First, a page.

“Oranges have so many nutrients,” says Dr. Yikyung Park, an associate professor of surgery at Siteman Cancer Center. “Even though the saying is ‘An apple a day keeps the doctor away,’ I always feel like it could also be an orange!” Oranges are famously high in vitamin C, an important antioxidant that can help support the immune system and clean up damage caused by free radicals, and it plays a key role in producing collagen. Collagen is the body’s most abundant protein, described as the glue that holds tendons, muscles, bones and ligaments together. (The word collagen is even derived from “kólla,” the Greek word for “glue.”) Serums made with vitamin C are frequently used in cosmetics to help stimulate collagen production and make the skin appear brighter.
Although carrots receive most of the press for improving eyesight, oranges deserve credit too. Carotenoids give both carrots and oranges their color — and both foods contain leutin, the pigment that boosts vision. Dr. Park points out that oranges also contain a good amount of thiamin, folate and other vitamins that keep the body functioning at its best.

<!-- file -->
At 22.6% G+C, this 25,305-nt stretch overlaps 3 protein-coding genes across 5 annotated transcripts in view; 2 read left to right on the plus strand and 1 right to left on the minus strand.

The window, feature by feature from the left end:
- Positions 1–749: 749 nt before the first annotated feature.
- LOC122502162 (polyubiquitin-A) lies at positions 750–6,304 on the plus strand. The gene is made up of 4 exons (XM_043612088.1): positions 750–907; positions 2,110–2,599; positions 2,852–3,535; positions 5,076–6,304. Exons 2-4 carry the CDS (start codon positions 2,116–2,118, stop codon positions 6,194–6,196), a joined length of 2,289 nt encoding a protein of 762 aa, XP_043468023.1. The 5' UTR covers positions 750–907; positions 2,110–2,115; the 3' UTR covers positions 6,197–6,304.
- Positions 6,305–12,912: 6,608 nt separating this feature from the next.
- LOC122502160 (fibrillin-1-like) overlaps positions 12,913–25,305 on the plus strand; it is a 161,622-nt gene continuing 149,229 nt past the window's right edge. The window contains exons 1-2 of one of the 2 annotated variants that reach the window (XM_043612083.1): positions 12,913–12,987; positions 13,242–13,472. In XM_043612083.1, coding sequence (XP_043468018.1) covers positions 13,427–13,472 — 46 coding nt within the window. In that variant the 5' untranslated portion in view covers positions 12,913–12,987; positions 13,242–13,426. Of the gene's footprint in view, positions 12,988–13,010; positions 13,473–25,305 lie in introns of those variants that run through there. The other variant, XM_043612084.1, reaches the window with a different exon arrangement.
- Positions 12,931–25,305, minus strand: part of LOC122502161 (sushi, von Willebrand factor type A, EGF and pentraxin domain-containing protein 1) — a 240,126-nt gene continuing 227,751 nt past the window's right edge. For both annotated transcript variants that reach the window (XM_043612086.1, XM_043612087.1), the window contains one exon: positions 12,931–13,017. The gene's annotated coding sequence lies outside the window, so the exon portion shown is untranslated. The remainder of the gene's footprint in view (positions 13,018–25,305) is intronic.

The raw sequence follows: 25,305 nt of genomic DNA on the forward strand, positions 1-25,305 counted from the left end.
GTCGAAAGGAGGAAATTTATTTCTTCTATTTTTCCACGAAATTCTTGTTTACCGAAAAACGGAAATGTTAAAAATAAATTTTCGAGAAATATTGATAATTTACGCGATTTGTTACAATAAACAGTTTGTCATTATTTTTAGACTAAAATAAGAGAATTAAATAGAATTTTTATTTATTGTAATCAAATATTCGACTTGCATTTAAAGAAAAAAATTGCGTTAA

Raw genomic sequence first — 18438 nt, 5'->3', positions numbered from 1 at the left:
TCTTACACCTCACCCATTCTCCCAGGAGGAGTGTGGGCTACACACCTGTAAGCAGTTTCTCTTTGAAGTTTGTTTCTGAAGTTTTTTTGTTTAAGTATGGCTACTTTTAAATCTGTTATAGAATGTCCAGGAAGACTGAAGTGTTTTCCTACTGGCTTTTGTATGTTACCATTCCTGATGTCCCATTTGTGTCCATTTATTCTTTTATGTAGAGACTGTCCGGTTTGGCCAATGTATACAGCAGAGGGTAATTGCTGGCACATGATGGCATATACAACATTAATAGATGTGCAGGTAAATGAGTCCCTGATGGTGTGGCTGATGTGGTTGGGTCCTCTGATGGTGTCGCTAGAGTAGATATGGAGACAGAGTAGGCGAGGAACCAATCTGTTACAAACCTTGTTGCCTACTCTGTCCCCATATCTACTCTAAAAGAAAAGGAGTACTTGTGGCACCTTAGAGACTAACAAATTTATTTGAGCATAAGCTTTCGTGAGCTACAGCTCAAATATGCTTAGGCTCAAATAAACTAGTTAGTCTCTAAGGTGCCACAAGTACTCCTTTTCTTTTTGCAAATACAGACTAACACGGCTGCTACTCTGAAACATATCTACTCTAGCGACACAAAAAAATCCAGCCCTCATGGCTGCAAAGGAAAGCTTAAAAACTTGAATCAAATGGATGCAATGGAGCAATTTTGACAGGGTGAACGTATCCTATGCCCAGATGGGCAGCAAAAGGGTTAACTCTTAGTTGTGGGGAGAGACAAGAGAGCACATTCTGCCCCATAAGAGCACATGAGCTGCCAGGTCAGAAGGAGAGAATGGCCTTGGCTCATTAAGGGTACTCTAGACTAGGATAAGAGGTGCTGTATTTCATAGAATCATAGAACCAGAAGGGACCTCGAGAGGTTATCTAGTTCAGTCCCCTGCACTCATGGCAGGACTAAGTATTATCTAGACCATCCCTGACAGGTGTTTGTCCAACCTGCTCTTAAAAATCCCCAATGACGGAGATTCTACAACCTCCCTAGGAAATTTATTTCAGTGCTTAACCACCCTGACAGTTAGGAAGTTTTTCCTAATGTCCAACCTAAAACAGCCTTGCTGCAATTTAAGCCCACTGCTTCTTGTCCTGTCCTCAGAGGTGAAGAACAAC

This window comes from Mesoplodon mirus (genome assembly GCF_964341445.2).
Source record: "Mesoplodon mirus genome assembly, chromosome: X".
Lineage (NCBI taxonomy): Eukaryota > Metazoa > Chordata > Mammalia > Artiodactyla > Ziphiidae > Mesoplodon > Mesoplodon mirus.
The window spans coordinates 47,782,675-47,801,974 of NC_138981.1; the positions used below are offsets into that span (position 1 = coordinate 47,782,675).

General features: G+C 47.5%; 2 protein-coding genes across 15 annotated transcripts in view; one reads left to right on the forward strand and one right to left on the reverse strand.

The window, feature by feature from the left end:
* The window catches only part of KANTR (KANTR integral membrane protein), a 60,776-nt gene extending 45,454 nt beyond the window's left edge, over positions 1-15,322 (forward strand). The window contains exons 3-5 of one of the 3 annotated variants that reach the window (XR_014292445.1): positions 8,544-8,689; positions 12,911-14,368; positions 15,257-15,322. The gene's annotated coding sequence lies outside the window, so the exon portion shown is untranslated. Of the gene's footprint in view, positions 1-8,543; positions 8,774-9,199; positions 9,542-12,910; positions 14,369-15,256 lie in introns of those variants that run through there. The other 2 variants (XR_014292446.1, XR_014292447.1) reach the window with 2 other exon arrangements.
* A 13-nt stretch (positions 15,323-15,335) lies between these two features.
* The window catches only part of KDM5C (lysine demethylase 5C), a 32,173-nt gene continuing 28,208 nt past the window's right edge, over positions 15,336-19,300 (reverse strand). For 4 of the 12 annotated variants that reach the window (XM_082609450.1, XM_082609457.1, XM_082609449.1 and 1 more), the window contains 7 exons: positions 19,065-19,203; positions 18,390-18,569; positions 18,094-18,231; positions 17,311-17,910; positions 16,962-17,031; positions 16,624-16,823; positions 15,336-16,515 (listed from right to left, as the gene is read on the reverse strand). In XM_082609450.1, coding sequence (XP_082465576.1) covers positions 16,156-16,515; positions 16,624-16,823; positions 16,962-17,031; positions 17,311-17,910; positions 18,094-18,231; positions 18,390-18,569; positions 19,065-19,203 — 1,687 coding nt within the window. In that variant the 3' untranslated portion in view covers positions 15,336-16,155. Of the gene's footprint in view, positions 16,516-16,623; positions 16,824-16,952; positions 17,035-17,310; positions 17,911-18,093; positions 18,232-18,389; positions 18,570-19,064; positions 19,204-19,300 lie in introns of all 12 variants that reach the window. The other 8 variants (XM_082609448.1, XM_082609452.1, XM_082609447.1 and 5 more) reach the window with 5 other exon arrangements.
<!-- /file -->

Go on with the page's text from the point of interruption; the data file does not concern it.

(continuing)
As for the pulp-versus-no-pulp debate, Dr. Park says, “Orange juice with pulp will add more fiber, but even without pulp, it’s still good. I prefer to eat the full orange rather than just drink the juice to get the fiber and all of the other nutrients.” Not only does fiber aid in digestion, it also keeps you feeling fuller for longer and helps lower overall calorie intake.
In Good Taste is brought to you in partnership with Siteman Cancer Center. Watch for more healthy, seasonal cooking ideas each month.